Instead of worrying that you don’t have what it takes and that your winning streak is about to expire, practice the combination of trusting yourself and acting conscientiously.
Remind yourself that a happy life is a balanced life
Emotional resilience hinges on many ingredients. Succeeding in one area, like your career or romantic life, won’t lead to total fulfillment. That can be hard to remember, especially after a big promotion or when a new relationship heats up. But it’s important to consider that you’re capable of deriving meaning from more than one aspect of your existence.
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“Our mind often overestimates the importance of some factors (money) and underestimates others (taking time off, being social),” Laurie Santos, a Yale psychology professor who teaches the popular course “The Science of Well-Being,” wrote in an email.
To broaden your perspective, sketch out a pie chart that includes the parts of your life that matter to you most, like friendships, health, work, relationships and hobbies. Then invest a bit of time and energy thinking about your aspirations in each domain. The more you engage in what matters to you, the more empowered you’ll feel.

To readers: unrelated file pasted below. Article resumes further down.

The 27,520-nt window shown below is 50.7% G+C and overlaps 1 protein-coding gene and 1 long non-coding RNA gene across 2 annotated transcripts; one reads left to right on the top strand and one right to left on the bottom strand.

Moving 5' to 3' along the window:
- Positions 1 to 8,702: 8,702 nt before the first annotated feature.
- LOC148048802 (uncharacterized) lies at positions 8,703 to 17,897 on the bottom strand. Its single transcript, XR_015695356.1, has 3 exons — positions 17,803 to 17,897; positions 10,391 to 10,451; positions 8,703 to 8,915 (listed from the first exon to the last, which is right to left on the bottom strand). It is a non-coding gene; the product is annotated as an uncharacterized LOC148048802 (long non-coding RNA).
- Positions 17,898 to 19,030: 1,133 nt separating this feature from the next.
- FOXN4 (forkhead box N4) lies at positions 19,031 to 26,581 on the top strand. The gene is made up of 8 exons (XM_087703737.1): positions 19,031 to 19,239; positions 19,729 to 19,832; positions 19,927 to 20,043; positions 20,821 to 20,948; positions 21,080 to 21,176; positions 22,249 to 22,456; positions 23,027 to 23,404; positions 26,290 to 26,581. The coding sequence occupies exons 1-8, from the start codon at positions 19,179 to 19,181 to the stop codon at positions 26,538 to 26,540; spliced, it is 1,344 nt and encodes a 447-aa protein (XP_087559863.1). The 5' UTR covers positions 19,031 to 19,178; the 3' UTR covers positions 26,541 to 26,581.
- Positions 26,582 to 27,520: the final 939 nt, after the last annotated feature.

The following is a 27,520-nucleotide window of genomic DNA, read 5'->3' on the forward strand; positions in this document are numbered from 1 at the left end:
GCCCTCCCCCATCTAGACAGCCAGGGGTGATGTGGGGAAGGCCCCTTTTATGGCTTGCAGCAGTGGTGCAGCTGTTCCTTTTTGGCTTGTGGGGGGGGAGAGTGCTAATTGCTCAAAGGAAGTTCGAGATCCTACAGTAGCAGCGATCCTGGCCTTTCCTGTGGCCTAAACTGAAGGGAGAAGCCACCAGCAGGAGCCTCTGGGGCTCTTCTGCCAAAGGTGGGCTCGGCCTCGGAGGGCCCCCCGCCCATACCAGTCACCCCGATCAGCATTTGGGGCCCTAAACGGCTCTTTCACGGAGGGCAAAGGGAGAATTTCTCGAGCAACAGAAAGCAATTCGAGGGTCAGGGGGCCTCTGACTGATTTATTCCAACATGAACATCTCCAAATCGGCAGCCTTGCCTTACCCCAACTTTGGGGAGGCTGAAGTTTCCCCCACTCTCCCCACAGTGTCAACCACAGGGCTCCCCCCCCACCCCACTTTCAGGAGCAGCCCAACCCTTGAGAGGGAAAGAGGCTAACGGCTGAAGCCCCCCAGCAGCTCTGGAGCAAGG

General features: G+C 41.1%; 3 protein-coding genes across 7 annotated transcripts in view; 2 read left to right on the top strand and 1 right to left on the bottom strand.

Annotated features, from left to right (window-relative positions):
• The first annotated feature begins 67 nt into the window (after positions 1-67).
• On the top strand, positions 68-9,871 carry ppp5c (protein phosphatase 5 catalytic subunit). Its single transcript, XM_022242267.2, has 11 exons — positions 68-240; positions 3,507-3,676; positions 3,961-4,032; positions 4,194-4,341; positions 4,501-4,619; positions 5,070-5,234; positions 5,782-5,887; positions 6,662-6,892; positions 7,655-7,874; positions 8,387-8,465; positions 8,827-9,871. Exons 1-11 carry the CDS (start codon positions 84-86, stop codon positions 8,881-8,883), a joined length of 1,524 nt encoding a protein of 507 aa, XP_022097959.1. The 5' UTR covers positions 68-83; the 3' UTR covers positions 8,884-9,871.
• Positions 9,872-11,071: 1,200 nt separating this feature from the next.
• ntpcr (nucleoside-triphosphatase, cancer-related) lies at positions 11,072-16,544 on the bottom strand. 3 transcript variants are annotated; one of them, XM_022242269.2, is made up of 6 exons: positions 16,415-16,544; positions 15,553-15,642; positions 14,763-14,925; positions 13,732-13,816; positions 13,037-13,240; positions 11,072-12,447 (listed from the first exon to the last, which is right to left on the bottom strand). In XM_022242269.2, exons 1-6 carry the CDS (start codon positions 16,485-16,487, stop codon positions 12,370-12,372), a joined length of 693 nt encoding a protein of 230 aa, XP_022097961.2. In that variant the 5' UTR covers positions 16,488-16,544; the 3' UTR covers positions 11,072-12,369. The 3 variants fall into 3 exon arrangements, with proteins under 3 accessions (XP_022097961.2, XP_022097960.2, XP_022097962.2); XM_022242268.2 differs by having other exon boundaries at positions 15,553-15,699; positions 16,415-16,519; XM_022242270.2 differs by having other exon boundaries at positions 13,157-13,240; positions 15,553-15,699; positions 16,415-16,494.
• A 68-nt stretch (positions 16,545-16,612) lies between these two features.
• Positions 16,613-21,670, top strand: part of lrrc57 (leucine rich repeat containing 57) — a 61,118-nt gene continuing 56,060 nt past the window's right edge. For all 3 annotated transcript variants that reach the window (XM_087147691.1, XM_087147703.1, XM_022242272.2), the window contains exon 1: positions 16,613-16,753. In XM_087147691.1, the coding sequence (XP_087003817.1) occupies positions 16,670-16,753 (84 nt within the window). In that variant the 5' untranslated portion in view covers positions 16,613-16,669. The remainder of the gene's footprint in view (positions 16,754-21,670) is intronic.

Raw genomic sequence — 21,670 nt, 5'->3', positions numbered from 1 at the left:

A landmark Harvard study that followed more than 250 college sophomores for 75 years found that warm relationships were the biggest predictor of financial success. Incidentally, studies have also shown that volunteering is linked to health improvements in older adults, and exercise enhances academic achievement and reduces workplace burnout. So, if these activities matter to you, carve out time for them.
Focus on your values, not your goals
It’s easy to fall into the trap of measuring your worth by the various achievements you have reached. Instead, ask yourself:
What virtues do I want to embody?
How do I want to show up right now?
What do I want my life to stand for?
Living your values — above and beyond reaching specific goals — is a way to meaningfully take charge of the things that are under your control while also helping you achieve your ambitions. In one study, students at the University of Nevada, Reno, were asked to either set goals or consider both their values and their goals. The students who both reflected on their personal values, like learning, while also setting specific goals, such as making honor roll, significantly improved their G.P.A.s.